The following figure, which plots ratings against price, makes that clear.

Figure 1: The link between perceived quality and price

If I surmise correctly, the reason for the absence of a particularly strong correlation between price and perceived quality (and, indeed, the plateau in quality that I also perceive) is fascinating.

This is a market more defined by convention and the expectations of the consumer than perhaps any other. Rosé buyers, it seems, are quite conservative and have a certain image in their head of what they expect to find in their glass. And that, it seems, places limits on the degree of innovation the market will tolerate.

As frustrated winemaker after frustrated winemaker confided in me, it is not easy to produce Grand Cru rosé – at least in part because the market doesn’t want it. Or, put differently, the tastes of leading winemakers and their consumers when it comes to Grand Cru rosé are far from convergent. And the consumer, at least here, tends to get what she or he wants. That, at least, is what I was told. Winemaker after winemaker was telling me, in effect, “I could make you a better rosé, but there isn’t a market for it … so I’ve made this instead”.


As a wine-writer one hears lots of complaints from winemakers, above all when they are talking off the record. But I have never heard this one before. The palpable sense of frustration was perhaps greatest amongst producers in the Côtes-de-Provence, where a particular image of anaemic Provençale rosé was cited again and again as the single most significant constraint on the capacity to produce a genuine Grand Cru rosé. But I heard the same message from producers in every region, who often felt that their wines were judged against precisely the same Provençale standard.

Yet here again we need to be careful. What I picked up is an impression, albeit a consistent one. My sample of winemakers is hardly representative and the impression, even if it is widespread, may not be entirely accurate. But what is undoubtedly true is that I have never heard so consistently from a group of wine-makers the sense that what they might wish to produce they cannot, as there is little or no demand for it. Their frustration was palpable.

The market, at least in their impression (and they presumably know better than I), craves lightness, above all of hue. And that is a limiting factor when it comes to realising their Grand Cru ambition – not least as it tends to reduce aging potential. When it comes to Grand Cru rosé, then, we are talking perhaps not so much fifty shades of pink as a handful of nuances of salmon!

Yet all of that said, the devil of any tasting like this lies in the detail: here perhaps not so much 50 shades of pink as 34 shades of grey.

Overall, what is clear to me now is that there are a number of great wines here. There are also a number of very good wines that represent extraordinary value for money. However frustrated some rosé producers might be, it remains the case that, for the typical price of an everyday bottle of wine, one can put on the table something likely to change one’s image of rosé is and what it is capable of. Grand Cru rosé does exist, it is unlikely to break the bank and it is worth seeking out. I never thought the day would come when I would write that.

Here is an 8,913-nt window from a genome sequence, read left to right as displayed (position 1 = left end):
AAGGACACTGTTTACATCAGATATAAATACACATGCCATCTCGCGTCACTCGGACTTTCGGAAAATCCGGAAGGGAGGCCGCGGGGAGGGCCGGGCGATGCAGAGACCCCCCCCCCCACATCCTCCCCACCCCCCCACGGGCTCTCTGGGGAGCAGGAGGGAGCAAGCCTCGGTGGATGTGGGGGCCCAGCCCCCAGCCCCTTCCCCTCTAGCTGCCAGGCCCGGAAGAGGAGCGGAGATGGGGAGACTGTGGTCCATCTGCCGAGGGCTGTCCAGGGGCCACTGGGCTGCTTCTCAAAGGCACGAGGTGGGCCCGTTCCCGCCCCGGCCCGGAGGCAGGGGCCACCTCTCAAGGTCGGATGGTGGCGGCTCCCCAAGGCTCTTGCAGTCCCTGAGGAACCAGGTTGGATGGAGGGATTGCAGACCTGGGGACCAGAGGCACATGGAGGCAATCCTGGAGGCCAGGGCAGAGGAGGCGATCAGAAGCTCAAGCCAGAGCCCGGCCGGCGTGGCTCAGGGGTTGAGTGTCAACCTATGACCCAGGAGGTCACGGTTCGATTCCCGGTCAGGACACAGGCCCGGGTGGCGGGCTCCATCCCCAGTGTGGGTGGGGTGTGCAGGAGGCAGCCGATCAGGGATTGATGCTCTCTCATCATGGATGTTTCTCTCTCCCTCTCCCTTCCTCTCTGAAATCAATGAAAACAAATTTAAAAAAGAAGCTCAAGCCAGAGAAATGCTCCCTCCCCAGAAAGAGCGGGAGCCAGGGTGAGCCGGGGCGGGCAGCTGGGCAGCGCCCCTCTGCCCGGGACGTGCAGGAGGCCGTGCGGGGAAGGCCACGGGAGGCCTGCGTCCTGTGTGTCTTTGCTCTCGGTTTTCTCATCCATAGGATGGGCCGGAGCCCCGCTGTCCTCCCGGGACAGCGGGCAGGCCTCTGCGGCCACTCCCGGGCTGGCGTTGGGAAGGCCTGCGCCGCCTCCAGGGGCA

See below for the best wines tasted (see here for tasting notes) along with the prices listed on (the cheapest price listed in Europe, presented per bottle in bond in sterling-equivalent terms). However, a word of caution is required. Since many of these wines are intended for the restaurant sector, they are often difficult to source at their cheapest available price.

Wines tasted

(* – particularly good value)

  • Amistà 2021 (c. £17IB per bottle)
  • Domaine de la Bégude 2020 (c. £16IB per bottle)
  • *Domaine de la Bégude L’Irréductible 2020 (c. £22IB per bottle)
  • Chateau Cibon Cuvée Marius 2018 (c. £34IB per bottle)
  • Clos Cibonne Cuvée Speciale des Vignettes 2020 (c. £16IB per bottle)
  • Clos Cibonne Cuvée Prestige Caroline 2020 (c. £26IB per bottle)
  • Diane by Jacques Lurton 2021 (c. £8IB per bottle)
  • L’Elégance de Clos Cantenac 2021 (c. £35IB per bottle)
  • *Chateau d’Esclans Les Clans 2020, 2021 (c. £17.50IB per bottle)
  • Chateau d’Esclans Garrus 2021 (c. £80IB per bottle)
  • L’Exubérance de Clos Cantenac 2021 (c. £10IB per bottle)
  • Chateau Galoupet (Cru Classé Cotes de Provence) 2021 (c. £36IB per bottle)
  • Galoupet Nomade 2021 (c. £18IB per bottle)
  • Domaine de L’Ile 2021 (c. £15IB per bottle)
  • Cuvée Kylie Minogue de Sainte Roseline 2021 (c. £24IB per bottle)
  • *M de Chateau Mangot 2020 (c. £9IB per bottle)
  • M de Chateau Mangot 2021 (c. £9IB per bottle)
  • Domaine Maby Prima Donna 2021 (c. £10IB per bottle)
  • Domaine Maby Libiamo 2019 (c. £16IB per bottle)
  • Domaine La Madrague Cuvée Gaspard 2021 (c. £25IB per bottle)
  • Château Margüi 2021 (c. £22IB per bottle)
  • Château La Mascaronne 2021 (c. £8IB per bottle)
  • Château Minuty 281 2021 (c. £33IB per bottle)
  • *Domaine de la Mordorée ‘La Dame Rousse’ 2021 (c. £10IB per bottle)
  • *Domaine de la Mordorée ‘La Reine des Bois’ 2021 (c. £17IB per bottle)
  • O de Rosé Cuvée Prestige 2021 (Maison Lorgeril) (c. £6IB per bottle)
  • *Domaines Ott Clos Mireille (Cotes de Provence) 2021 (c. £16IB per bottle)
  • Domaines Ott Chateau Romassan (Bandol) 2021 (c. £19IB per bottle)
  • Chateau Pibarnon Rose 2021 (c. £20IB per bottle)
  • Le Rêve 2021 (c. £24IB per bottle)
  • *Chateau Sainte Roseline Cuvée La Chapelle de Sainte Roseline 2021 (c. £18IB per bottle)
  • Domaine Tempier (c. £23IB per bottle)
  • Clos du Temple 2018 (c. £148IB per bottle)
  • Clos du Temple 2021 (c. £140IB per bottle)

To read the verdict on Grand Cru rosé, click here.